Bénédicte Bonnet Saint-Georges
La Tribune del' Art, February 19, 2021
Life Magazine and the Power of Photography Debuts at the Princeton University Art Museum Feb 22–June 21, 2020
GROUNDBREAKING EXHIBITION EXAMINES LIFE MAGAZINE’S INNOVATIVE ROLE IN SHAPING 20TH-CENTURY PHOTOGRAPHY
PRINCETON, N.J. – From its groundbreaking launch issue in 1936 through the conclusion of its weekly run in 1972, Life magazine profoundly shaped how its readers viewed themselves – and the world. Life also had a transformative impact on the development of modern photography and on the artists and photojournalists who have employed the medium to tell their (and our) stories ever since. Drawing on unprecedented access to Life magazine’s picture and paper archives, Life Magazine and the Power of Photography features more than 150 objects, including an array of archival materials such as caption files, contact sheets and shooting scripts to provide new insights on the collaborative processes behind the magazine’s now-iconic images and photo essays. Unlike previous projects that have celebrated Life’s imagery and photographers, this exhibition and its extensive publication attempts something entirely different: an exploration of how Life’s contributors and staff championed and influenced photography through sophisticated visual storytelling.
Life Magazine and the Power of Photography is co-curated by Katherine A. Bussard, Peter C. Bunnell curator of photography at the Princeton University Art Museum; Kristen Gresh, Estrellita and Yousuf Karsh senior curator of photographs at the Museum of Fine Arts, Boston; and Alissa Schapiro, Ph.D. candidate in art history at Northwestern University. It will premiere in Princeton Feb. 22-June 21, 2020, before traveling to the Museum of Fine Arts, Boston, Aug. 19-Dec. 13, 2020.
The organizers are the first museums to be granted complete access to the Life Picture Collection and among the first to delve deeply into the newly available Time Inc. Records Archive at the New-York Historical Society.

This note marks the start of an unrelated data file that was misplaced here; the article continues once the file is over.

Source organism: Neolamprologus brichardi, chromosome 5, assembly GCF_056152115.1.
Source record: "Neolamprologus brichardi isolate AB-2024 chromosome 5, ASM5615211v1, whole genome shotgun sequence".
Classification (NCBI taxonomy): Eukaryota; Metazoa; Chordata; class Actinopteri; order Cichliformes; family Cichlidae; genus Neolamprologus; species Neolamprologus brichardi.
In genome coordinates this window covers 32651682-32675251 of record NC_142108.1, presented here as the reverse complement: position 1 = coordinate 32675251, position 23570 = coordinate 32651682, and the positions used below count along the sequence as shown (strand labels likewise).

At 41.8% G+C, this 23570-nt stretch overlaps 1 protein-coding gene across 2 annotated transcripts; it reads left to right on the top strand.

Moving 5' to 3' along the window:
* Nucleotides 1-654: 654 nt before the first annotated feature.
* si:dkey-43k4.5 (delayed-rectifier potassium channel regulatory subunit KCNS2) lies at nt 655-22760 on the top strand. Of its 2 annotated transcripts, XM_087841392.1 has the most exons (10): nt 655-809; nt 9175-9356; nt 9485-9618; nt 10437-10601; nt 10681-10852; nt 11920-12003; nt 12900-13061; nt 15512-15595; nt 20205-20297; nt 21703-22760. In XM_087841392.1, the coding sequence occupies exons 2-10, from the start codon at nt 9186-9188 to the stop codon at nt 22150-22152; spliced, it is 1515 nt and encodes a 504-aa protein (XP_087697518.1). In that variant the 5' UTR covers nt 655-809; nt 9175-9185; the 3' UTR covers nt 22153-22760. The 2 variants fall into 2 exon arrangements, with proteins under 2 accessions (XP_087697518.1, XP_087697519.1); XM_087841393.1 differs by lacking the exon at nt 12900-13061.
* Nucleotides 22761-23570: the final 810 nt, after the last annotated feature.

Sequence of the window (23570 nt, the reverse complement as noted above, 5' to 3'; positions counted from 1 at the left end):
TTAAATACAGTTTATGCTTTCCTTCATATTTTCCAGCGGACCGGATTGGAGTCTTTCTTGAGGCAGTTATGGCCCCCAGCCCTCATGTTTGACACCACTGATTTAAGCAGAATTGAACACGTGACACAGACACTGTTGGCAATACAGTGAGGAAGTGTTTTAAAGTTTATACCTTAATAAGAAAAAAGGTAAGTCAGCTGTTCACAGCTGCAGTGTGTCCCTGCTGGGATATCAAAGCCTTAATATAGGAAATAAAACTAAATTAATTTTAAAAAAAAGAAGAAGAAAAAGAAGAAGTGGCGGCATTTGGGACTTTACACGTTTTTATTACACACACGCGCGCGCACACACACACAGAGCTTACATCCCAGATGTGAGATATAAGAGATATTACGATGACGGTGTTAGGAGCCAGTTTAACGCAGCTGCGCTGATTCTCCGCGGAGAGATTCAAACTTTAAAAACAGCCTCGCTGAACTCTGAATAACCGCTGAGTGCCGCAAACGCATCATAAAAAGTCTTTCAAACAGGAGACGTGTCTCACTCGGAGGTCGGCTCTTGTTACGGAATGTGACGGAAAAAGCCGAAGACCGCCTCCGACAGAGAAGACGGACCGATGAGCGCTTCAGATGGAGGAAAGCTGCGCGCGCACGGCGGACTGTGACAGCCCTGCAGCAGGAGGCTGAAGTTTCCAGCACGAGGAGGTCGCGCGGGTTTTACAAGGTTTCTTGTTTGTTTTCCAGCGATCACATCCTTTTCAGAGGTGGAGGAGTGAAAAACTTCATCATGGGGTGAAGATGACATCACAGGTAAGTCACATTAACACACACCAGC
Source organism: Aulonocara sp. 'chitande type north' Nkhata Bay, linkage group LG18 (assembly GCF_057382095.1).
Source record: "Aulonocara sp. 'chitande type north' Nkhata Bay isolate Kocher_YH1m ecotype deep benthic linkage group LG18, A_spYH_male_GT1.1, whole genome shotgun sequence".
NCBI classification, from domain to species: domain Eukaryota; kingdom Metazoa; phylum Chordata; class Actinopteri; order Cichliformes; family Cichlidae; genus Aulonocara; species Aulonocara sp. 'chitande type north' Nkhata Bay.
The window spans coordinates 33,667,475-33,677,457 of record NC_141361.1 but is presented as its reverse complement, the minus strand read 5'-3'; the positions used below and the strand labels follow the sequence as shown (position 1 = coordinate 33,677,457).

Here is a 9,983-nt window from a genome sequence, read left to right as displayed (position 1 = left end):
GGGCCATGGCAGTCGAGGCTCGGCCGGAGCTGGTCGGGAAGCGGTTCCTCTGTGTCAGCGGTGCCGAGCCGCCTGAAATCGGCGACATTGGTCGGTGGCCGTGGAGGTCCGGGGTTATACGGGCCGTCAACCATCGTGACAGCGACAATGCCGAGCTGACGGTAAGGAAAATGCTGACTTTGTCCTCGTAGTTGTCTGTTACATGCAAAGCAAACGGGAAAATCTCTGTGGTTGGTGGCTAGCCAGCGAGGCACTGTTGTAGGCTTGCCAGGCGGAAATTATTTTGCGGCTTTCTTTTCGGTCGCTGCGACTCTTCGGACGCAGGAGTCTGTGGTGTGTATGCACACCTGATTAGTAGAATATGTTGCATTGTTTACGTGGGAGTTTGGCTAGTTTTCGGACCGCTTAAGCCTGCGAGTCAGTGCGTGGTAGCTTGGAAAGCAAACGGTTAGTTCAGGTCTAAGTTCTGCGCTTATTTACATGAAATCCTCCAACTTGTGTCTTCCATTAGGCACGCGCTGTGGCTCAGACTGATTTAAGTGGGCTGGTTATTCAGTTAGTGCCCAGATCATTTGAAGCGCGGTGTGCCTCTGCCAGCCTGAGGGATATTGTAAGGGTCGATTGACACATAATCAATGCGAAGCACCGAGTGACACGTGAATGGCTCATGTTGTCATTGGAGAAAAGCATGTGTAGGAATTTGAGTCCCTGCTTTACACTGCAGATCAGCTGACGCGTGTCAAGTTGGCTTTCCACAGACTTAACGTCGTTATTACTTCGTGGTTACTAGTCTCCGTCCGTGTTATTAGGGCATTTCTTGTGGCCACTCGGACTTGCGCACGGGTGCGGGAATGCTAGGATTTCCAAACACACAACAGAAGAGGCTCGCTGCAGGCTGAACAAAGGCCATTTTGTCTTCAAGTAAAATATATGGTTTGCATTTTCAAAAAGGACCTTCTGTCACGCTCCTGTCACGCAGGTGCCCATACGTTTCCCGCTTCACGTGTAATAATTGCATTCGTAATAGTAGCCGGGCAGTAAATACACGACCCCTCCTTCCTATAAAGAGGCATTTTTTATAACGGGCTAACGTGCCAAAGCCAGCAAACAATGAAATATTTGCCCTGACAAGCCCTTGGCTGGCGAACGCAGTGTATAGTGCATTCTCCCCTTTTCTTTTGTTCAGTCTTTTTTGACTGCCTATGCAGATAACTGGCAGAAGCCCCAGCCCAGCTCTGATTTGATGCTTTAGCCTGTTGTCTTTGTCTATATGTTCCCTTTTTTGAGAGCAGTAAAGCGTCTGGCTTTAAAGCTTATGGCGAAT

“The global reach, connective storytelling and visionary photo-essays of Life magazine substantially reshaped how Americans understood the role of photography in the 20th century,” notes James Steward, Nancy A. Nasher–David J. Haemisegger, Class of 1976, director, “and we are delighted to bring this to life through this exhibition.”
From the period of the Great Depression to the Vietnam War, the vast majority of the photographs printed and viewed in the United States appeared on the pages of illustrated magazines, including the photography showcased in Life magazine. During its 36-year run as a weekly (1936-72), Life became one of the most widely read and influential magazines of all time. At the height of its circulation, the magazine boasted 8.5 million weekly subscribers, and consistently reached approximately 25 percent of Americans. In the words of Life’s founder, Henry R. Luce, Life proposed “to scour the world for the best pictures of every kind; to edit them with a feeling for visual form, for history and for drama; and to publish them on fine paper, every week, for a dime.”
The work of photographers such as Margaret Bourke-White, Larry Burrows, Robert Capa, Henri Cartier-Bresson, Alfred Eisenstaedt, Charles Moore, Gordon Parks and W. Eugene Smith will be explored in the exhibition in the context of the magazine’s complex and highly collaborative creative and editorial processes. In addition, the exhibition explores the ways in which Life promoted a predominately white, middle-class perspective on politics and culture that reinforced the geopolitical prominence of the United States.